I have conservatively been to more AMA Nationals, Supercrosses and Grands Prix (and, yes, that is the plural of Grand Prix) than any one person deserves to enjoy—or, in my case, endure. I know that isn’t something you would complain about, but you have to remember, I don’t go to Pro races to enjoy them, hang out with my buddies, tell John Ayers jokes and eat food out of Team Kawasaki’s ice chest. This is my job. I’m working. Back in the days of 35mm Fuji film, I had to shoot 35 rolls of film during a race—this was in the pre-digital era. Back then, I couldn’t see the photos I shot on the spot. When I shot the “Let Broc Bye” photo, I didn’t know whether I really caught it, if it was in focus, or if my F-stop was spot-on. I had to drive my rental car to the airport, catch the Sunday night red eye to Los Angeles and develop the film in my home dark room before I was sure. It didn’t help that I only had six frames left on my 35th roll of film when Keith McCarty held the sign out. Loved the photo; didn’t really enjoy the day.

I went to Sweden to test Bo Edberg’s Husqvarna AF500 automatic works bikes in 1982, and when I got home to Los Angeles, after a 12-hour, 5500-mile flight over the North Pole, Lovely Louella asked, “What was Stockholm like?” I answered, “If you’ve seen one Holiday Inn, you’ve seen them all. Ask me about the race track or the airport, that’s all I ever saw.”

I’m a jaded traveler. I used to be more excited about racing in Austria or climbing the Eiffel Tower or getting my gear custom-made in the Yoko factory in Forssa, Finland. I’m not anymore. I want to stay home, race my motorcycle with my friends and sleep in my own bed. I lost interest in going to AMA Nationals after I designed, oversaw and helped with over 20 Nationals at Glen Helen, Saddleback and Escape Country. Now, I’m much happier being an old, slow, local motocross racer. I don’t want to go to the Nationals, and I don’t have to because Daryl Ecklund, Josh Mosiman, Dennis Stapleton, Travis Fant, Jim Kimball and Brian Converse do a wonderful job at the races for MXA every week. That doesn’t mean I don’t watch every Supercross, National and Grand Prix on television. In fact, I have giant viewing parties for my racing buddies where we come home from that day’s local race and whoop it up.

I love sports and know that most people around the planet got their first taste of surfing, skiing, speed skating, sprint cars, air races and motocross from the blue tube—not from first-hand experience. That was what made the yearly showing of the Carlsbad USGP on ABC-TV’s “Wide World of Sports” so special. It was watched by 20 million viewers every December— none of whom knew that the race was tape delayed from the previous June. More Americans watched motocross in that one showing of “Wide World of Sports” than the combined audiences of the 17 televised races of the 2019 Supercross series (no need to mention the 2020 season). Why? Because it was special. Special enough that they wanted to go out and do it themselves.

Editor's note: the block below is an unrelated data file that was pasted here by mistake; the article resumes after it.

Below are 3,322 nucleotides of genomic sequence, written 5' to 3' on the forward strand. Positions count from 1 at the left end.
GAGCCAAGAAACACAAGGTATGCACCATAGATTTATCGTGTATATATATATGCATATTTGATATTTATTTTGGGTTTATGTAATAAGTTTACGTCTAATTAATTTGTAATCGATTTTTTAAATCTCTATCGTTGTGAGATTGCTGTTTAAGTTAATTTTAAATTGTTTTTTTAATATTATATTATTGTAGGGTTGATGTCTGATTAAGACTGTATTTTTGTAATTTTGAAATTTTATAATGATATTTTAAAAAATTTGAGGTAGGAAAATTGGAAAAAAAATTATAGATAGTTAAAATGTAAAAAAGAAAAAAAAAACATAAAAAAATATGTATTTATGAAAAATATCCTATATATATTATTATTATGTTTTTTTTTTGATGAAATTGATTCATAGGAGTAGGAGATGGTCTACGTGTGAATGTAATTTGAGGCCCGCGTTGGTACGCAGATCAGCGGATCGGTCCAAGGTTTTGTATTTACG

Shooting footage for TV coverage back in the 1980s used to be a pain in the neck. Now that’s it’s so much easier, why isn’t it better?

If you think I’m insinuating that the 17 AMA Supercrosses shown on a hopscotch potpourri of TV networks aren’t special, I am. Remember the giant viewing party every week in my living room? It would be more accurate to call it a “giant slumber party,” because after three hours of uninspiring camera angles, all of my friends are asleep on the couch. They are narcolepsy victims of amateur cuts, predictable plot lines, mispronounced names, keys to the race that always include “Get a good start,” the exact same Toyota commercial shown five times and the mystical ability to cut away just before the pass for the lead happens.

I’m a fan of the sport, but that doesn’t mean that I’m blind to the cookie-cutter television production that we have come to accept—just because it exists. Oh, don’t get me wrong. I don’t want to go back to the days when we waited a week for “MotoWorld” to show clips from the past week’s race (originally on USA Network and eventually on ESPN). But I don’t think the fact that racing is on TV is justification for no on-board live cameras; no guys with handheld cameras roaming the track; no pit reporters tracking down riders when they scurry off to the pits to avoid talking; riders on the podium reading sponsor’s names off a pit board (that their mechanic holds up off screen); the same old Monster, Red Bull and Rockstar cans thrust into the camera even though the cans actually hold water; the talking-head format—with the requisite female on-track reporter—asking what the winner thought of the race going on behind him (which, of course, he couldn’t have seen); and a total blackout on any privateer who might be doing something significant in favor of footage of this week’s favorite rider circling the track by himself.

I fully understand poor performance. I could go so much faster if I tried harder. Guess what? Modern race coverage could be so much better if it broke out of the “Leave It To Beaver” era of television coverage and tried harder. I take that back. I like “Leave It to Beaver” reruns better.